- Key Concepts
- Negotiating the Price
- Grower Perspective
- Dairy Producer Perspective
- Other Considerations
- Additional Resources and Websites
Determining an equitable price for purchased forages is a necessary but often uncomfortable topic of discussion for feed growers and purchasers. Usually this discussion is in the context of corn silage; however, the same principles can be used in any discussion involving hay, baleage or grains.
In order for an input market to be efficient, the price agreed upon by both buyers and sellers should adequately compensate the producer while still allowing the purchaser the opportunity to economically use the input.
|Table 1. Major Items Impacting Costs for Producers and Purchasers of Corn Silage|
$/Ton of Forage
$/Cwt. of Milk
Negotiating the Price
An equitable price can only truly be reached if both parties know the forage's value to them. Producers must know their total cost and purchasers must know the value of production from using the input (silage in this case). In some years it is quite possible that because of escalating inputs for the corn grower or cheaper milk for the dairy producer a corn silage price that will satisfy both producers objectives cannot be attained. In that instance, there will likely be some serious negotiating that occurs between the parties.
The value of the silage to the producer depends upon the alternatives for the crop because the price paid for the silage must compensate the grower for any foregone revenue from alternative markets.
The two most common examples would be grain-corn harvested for silage and corn grown strictly for silage. If the corn harvested for silage could be harvested for grain and marketed as such, then the value to the producer is the value of the grain less the harvesting costs. For instance, if the corn would likely yield 150 bushels and be sold for $4.00 per bushel, then the value of the corn is $600 per acre. If it would cost $50 to harvest (including drying), then the value is $600 minus $50, or $550.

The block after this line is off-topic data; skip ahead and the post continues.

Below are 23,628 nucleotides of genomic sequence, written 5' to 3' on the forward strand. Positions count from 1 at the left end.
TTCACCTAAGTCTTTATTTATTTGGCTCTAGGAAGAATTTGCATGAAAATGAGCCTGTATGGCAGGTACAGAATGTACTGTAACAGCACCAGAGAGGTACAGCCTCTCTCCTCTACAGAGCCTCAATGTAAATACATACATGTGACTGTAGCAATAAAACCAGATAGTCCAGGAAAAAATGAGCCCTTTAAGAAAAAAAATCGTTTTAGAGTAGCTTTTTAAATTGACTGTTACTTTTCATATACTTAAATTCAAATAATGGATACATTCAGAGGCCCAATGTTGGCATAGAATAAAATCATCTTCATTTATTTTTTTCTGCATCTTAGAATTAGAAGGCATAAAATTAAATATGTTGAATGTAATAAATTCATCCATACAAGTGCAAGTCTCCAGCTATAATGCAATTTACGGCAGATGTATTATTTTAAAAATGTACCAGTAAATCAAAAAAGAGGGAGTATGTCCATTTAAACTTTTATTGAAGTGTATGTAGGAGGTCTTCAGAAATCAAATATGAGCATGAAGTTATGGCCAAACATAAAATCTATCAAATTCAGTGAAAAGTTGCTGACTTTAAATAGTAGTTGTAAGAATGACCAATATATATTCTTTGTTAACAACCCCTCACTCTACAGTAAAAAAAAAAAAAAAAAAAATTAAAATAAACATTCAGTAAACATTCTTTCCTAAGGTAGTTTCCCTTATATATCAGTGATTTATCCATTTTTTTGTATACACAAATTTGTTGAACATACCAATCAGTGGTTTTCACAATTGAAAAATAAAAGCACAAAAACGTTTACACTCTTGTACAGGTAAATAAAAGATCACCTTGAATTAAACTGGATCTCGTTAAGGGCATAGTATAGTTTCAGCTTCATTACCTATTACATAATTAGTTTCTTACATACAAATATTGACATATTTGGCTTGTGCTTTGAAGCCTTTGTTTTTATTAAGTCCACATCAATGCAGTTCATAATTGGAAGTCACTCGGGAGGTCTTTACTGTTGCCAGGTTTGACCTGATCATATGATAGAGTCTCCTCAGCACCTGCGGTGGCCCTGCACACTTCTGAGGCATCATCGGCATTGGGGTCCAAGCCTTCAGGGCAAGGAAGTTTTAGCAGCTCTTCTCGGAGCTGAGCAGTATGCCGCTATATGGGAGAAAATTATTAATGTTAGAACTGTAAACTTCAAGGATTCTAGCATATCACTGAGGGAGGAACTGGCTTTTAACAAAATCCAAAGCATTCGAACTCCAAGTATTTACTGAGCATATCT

Alternatively, if the corn crop grown is a silage variety, then a more correct valuation would be the value of the silage at the stage when ownership changes. For example, if a dairy producer will be purchasing a crop standing in the field ready for silage harvest, then a reasonable price to the corn grower is his total cost up to that point, plus some return. For instance, if the corn grower has $500 invested in a corn crop prior to harvest and desires an annual return of 10 percent on his investment for the four months that his money has been invested, then a more appropriate charge would be the $500 plus $16.50 return on investment (10 percent per year for four months = 3.33% X $500).
Corn silage budgets are available from the UGA Extension Agricultural and Applied Economics website at www.secattleadvisor.com under "Budgets and Decision-aids."
Dairy Producer Perspective
For the dairy producer, the true value of the silage will be determined by the value of the production as well as the feeding alternatives for the silage. For example, silage fed to lactating cows will likely have a higher value of production than silage fed to heifers. It also follows that when milk prices are higher, dairy producers should be able to pay more for silage than when prices are lower.
One method that dairy producers may find useful for determining the value of silage is known as the "residual value" or "returns to silage." Using this method, dairymen determine their net returns with all costs included except for a ZERO price for silage. If they know how many tons of silage they will feed, they can determine the most they can pay for silage.
For example, if a producer has total costs of $15/Cwt. for milk, excluding silage, and will feed his cows 22 tons of silage to achieve a milk yield of 23,000 pounds, the residual value of silage will be $52.27 per ton at $20/Cwt. for milk, $0 at $15/Cwt. and ($52.27) at $10/Cwt. milk price. In the last two situations, the producer will just be trying to minimize his losses so he will have to negotiate especially hard with the corn grower.
Programs such as "Milk2006cornsilagev" can be used to generate numbers that will help complete this analysis. A summary table showing how the numbers from this program can be used in developing the residual price is shown below.